Mukesh Ambani’s Antilia to Avengers Endgame: 5 things that cost more than Chandrayaan 2

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Chandrayaan 2 is cheaper/comparable to the cost of a lot of Hollywood movies, salaries of athletes and even the residences of the biggest names in the world.

Chandrayaan 2, India’s second lunar mission, will attempt to land a rover on the Moon. It has been long in the works and is scheduled to launch on July 15 at 2:51 am from the Satish Dhawan Space Center in Sriharikota.

This indigenously made and operated lunar mission is one of a kind and if successful will make India only the fourth nation in the world — behind US, Russia and China — to have reached the surface of the Moon. However, what makes it truly special is that it will also be the first space mission to land on the south polar region — the dark side of the Moon.
For a mission of its size, there has been a lot of preparation that has gone into making Chandrayaan 2 a reality. Most of this has been put into creating the mission and the launch vehicle, with the GSLV Mk III carrying three modules into space — an orbiter, a lander and a rover. The lander has been named Vikram while the rover is called Pragyan. Rover Pragyan will be housed inside lander Vikram and will be deployed after Vikram lands on the lunar surface.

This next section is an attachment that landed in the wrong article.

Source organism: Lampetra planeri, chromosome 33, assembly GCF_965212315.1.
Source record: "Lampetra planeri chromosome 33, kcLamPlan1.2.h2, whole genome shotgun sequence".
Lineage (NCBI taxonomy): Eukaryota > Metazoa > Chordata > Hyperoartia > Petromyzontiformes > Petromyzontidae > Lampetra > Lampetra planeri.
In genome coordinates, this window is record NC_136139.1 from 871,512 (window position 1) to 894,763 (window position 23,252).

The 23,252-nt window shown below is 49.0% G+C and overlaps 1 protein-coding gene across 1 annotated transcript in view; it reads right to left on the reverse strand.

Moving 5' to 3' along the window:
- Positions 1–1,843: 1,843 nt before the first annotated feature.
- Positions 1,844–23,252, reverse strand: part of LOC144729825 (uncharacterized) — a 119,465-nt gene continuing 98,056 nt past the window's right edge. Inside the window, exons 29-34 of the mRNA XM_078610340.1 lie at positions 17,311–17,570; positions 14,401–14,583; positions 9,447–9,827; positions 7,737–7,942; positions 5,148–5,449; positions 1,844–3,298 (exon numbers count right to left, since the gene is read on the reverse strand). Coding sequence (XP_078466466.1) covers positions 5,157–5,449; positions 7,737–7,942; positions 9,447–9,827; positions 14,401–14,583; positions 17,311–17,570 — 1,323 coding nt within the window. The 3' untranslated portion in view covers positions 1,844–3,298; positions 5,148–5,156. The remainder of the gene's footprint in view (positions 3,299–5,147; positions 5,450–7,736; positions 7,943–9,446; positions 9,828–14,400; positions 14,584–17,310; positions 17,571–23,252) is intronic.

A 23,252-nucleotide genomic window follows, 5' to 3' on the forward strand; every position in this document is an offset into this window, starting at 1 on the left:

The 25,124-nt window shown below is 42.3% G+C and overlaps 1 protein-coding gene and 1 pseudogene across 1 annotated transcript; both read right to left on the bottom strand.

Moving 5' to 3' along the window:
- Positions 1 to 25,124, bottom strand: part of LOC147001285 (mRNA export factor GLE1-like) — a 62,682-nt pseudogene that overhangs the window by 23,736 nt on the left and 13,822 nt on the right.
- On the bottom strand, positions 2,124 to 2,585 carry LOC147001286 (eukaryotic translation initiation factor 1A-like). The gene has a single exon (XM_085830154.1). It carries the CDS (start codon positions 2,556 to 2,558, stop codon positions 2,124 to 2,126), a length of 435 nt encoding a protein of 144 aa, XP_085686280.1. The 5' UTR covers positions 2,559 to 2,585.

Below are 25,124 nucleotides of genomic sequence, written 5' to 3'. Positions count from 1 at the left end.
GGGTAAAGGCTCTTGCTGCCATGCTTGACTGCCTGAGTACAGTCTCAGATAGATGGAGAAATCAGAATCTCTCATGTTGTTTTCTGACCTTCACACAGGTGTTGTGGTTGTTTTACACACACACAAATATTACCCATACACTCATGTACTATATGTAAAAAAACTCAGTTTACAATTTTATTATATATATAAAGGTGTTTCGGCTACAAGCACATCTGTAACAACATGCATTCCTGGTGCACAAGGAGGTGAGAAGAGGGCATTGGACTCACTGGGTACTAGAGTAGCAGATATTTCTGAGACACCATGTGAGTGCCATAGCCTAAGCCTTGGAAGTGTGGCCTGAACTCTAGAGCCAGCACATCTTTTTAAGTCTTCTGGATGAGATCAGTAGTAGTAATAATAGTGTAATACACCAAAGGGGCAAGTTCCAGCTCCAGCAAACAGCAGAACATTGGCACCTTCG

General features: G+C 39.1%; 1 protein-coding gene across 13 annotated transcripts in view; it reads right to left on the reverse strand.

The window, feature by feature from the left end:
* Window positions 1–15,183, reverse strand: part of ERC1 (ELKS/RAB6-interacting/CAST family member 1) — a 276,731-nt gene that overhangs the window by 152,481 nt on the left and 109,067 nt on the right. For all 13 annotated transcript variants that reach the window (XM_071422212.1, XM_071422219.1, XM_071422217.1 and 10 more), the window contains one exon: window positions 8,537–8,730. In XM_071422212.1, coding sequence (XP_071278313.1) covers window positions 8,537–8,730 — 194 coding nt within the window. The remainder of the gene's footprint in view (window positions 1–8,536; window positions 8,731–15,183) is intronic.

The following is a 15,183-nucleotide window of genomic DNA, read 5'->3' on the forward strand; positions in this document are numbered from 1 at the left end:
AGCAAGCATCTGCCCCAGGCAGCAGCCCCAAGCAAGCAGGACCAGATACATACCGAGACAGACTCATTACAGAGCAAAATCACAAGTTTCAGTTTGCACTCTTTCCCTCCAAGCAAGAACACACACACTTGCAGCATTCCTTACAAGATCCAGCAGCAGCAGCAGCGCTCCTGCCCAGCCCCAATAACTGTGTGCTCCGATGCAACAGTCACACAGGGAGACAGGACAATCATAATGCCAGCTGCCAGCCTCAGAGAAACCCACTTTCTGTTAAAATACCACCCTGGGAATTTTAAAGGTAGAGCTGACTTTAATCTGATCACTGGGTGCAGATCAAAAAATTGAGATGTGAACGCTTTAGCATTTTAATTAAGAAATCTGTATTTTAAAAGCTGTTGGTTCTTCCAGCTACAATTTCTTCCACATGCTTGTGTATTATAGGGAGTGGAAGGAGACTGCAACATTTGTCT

But what is most impressive about India’s mission to land on the Moon is the fact that it has been accomplished at a cost of around Rs 938 crore ($142 million). For the uninitiated, this may sound like a lot of money, but in the expensive world of space exploration, this amount is a fraction of what similar missions to the Moon have cost in the past — the United States spent about $25 billion, equivalent to $175bn today on its Apollo Moon missions.

In fact, it’s even cheaper/comparable to the cost of a lot of Hollywood movies, salaries of athletes and even the residences of the biggest names in the world.

Here are five of the most interesting ones:

Costs less than what Lionel Messi makes in a year (Well, almost)

Yes, you read that right!

In terms of cost, India’s latest lunar mission is in the same ball-park as what the world’s richest football player gets paid every year. According to reports, the Argentine earned $127 million in 2018-2019.

However, the footballer is known to have signed a number of lucrative third-party sponsorship deals, which combined with his payout for 2019 should eclipse the cost of the Moon mission.

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